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Long downward trend in corporate tax is reversed


FOR WORLD peace, the League of Nations was a bitter failure. For businesses, this has proven to be a great success. In the 1920s he established a base for corporate taxation that has endured ever since. Recognizing that taxing profits in different places can be detrimental to business and growth, taxing rights have been allocated first where profits are generated and then only where a company is headquartered.

This principle is now enshrined in bilateral tax treaties, with unexpected consequences. Governments understood that they could attract investment with lower tax rates. Between 1985 and 2018, the average corporate tax rate fell from 49% to 24%. Many tax havens charge zero. The idea has spread that collecting taxes from efficient, fast-growing businesses is “really hot.”

Companies have also learned to pay less tax by shifting reported profits, which is easier with the increase in intangibles such as brands. Although only 5% of the foreign staff of US multinationals work in tax havens, they make almost two-thirds of foreign profits there, twice as many as in 2000. In 2016, around 1 billion trillion of global profits were made there. registered in “investment hubs” such as the Cayman Islands, Ireland and Singapore, where the average effective tax rate on profits is 5%. According to a OECD study in 2015, it robbed public coffers of $ 100-240 billion per year, or the equivalent of 4-10% of global corporate tax revenues.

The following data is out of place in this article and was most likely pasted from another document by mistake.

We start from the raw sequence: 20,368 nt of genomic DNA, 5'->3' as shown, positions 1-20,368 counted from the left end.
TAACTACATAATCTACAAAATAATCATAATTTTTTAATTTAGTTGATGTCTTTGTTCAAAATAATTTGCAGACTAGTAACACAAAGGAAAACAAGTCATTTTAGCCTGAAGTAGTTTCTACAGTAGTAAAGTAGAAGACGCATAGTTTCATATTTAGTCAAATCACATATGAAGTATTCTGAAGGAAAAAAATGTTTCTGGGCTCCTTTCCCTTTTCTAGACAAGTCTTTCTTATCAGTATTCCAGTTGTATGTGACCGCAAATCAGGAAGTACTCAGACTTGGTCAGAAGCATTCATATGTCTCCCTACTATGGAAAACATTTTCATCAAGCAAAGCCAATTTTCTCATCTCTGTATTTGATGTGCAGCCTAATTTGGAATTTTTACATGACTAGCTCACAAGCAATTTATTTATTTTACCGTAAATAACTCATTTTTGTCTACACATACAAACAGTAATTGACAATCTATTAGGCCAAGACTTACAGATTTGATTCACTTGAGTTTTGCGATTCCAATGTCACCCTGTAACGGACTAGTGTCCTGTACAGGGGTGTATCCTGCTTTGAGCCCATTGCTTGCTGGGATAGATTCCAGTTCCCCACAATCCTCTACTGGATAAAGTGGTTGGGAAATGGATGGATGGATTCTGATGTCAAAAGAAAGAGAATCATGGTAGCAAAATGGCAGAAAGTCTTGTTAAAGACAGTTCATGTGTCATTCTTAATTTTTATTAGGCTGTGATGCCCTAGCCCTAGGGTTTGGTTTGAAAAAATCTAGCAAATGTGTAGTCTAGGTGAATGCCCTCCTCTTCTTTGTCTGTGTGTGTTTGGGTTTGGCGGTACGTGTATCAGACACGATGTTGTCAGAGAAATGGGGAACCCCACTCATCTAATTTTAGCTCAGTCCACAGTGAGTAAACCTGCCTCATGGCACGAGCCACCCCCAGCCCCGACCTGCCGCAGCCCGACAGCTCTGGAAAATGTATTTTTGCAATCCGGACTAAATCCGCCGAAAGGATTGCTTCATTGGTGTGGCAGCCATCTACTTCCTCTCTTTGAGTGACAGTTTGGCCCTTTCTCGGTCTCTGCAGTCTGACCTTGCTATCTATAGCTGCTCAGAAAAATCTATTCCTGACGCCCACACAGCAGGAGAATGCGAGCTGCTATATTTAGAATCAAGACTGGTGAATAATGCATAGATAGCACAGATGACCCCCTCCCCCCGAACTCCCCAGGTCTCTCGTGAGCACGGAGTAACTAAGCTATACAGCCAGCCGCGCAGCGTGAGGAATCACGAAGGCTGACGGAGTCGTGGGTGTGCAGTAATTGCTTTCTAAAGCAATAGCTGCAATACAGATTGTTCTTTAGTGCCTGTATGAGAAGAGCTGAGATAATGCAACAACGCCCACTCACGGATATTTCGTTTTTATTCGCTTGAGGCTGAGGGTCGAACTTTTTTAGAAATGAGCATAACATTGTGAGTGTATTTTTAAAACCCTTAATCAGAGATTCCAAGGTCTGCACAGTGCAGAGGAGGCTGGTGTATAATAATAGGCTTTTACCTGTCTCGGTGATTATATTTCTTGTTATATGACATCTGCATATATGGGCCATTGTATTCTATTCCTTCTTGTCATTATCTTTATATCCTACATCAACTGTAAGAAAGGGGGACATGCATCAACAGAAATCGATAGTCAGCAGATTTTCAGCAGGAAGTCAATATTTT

Some measures to improve and simplify corporate taxation were long overdue. But with businesses rapidly shifting from the holy ox to the whipped boy, governments have become less concerned with creating a better system and more with just making companies pay more taxes. Britain has decided to raise its corporate tax rate from 19% to 25%, becoming the second OECD country to do so since 2000 (the first, Chile, reversed its decision). In America, moderate Democrats have blocked Joe Biden from overturning his predecessor’s tax reform, which cut the corporate tax rate from 35% to 21%. But his Build Back Better bill introduced a tax on stock buybacks and a 95% excise tax on the sales of drugs for which drug companies have refused to negotiate prices with the Medicare system.

The bill would also have raised the minimum rate that US multinationals pay on global profits from 10.5% to 15%. It could have brought in an additional $ 30 billion per year. It would also have aligned America with a new fiscal pact negotiated through the OECD. A total of 136 countries have adhered to an overall minimum rate of 15% and have allocated more taxing rights from where companies make profits to where they make sales. the OECD hopes the deal comes into effect in 2023. Mr Furman, Barack Obama’s former economic adviser, calls it “a real radical change” in the way businesses are taxed. Others use terms like “once a century” and “revolution”.